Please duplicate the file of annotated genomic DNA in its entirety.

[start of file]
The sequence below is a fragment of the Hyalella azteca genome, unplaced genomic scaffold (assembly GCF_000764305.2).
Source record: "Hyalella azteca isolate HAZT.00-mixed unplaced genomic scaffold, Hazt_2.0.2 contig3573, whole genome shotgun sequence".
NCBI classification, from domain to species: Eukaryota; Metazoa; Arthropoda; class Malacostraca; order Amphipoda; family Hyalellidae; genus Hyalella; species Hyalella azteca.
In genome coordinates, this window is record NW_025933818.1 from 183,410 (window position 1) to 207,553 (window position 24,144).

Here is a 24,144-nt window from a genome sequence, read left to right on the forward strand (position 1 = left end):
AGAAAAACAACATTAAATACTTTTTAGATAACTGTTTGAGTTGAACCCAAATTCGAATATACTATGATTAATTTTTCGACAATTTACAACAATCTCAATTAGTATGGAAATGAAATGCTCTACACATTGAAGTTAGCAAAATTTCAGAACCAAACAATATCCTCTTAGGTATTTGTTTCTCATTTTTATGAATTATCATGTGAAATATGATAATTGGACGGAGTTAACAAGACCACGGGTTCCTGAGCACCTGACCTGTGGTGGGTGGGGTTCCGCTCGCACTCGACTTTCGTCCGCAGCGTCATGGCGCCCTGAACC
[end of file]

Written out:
The sequence below is a fragment of the Hyalella azteca genome, unplaced genomic scaffold (assembly GCF_000764305.2).
Source record: "Hyalella azteca isolate HAZT.00-mixed unplaced genomic scaffold, Hazt_2.0.2 contig3573, whole genome shotgun sequence".
NCBI classification, from domain to species: Eukaryota; Metazoa; Arthropoda; class Malacostraca; order Amphipoda; family Hyalellidae; genus Hyalella; species Hyalella azteca.
In genome coordinates, this window is record NW_025933818.1 from 183,410 (window position 1) to 207,553 (window position 24,144).

Here is a 24,144-nt window from a genome sequence, read left to right on the forward strand (position 1 = left end):
AGAAAAACAACATTAAATACTTTTTAGATAACTGTTTGAGTTGAACCCAAATTCGAATATACTATGATTAATTTTTCGACAATTTACAACAATCTCAATTAGTATGGAAATGAAATGCTCTACACATTGAAGTTAGCAAAATTTCAGAACCAAACAATATCCTCTTAGGTATTTGTTTCTCATTTTTATGAATTATCATGTGAAATATGATAATTGGACGGAGTTAACAAGACCACGGGTTCCTGAGCACCTGACCTGTGGTGGGTGGGGTTCCGCTCGCACTCGACTTTCGTCCGCAGCGTCATGGCGCCCTGAACC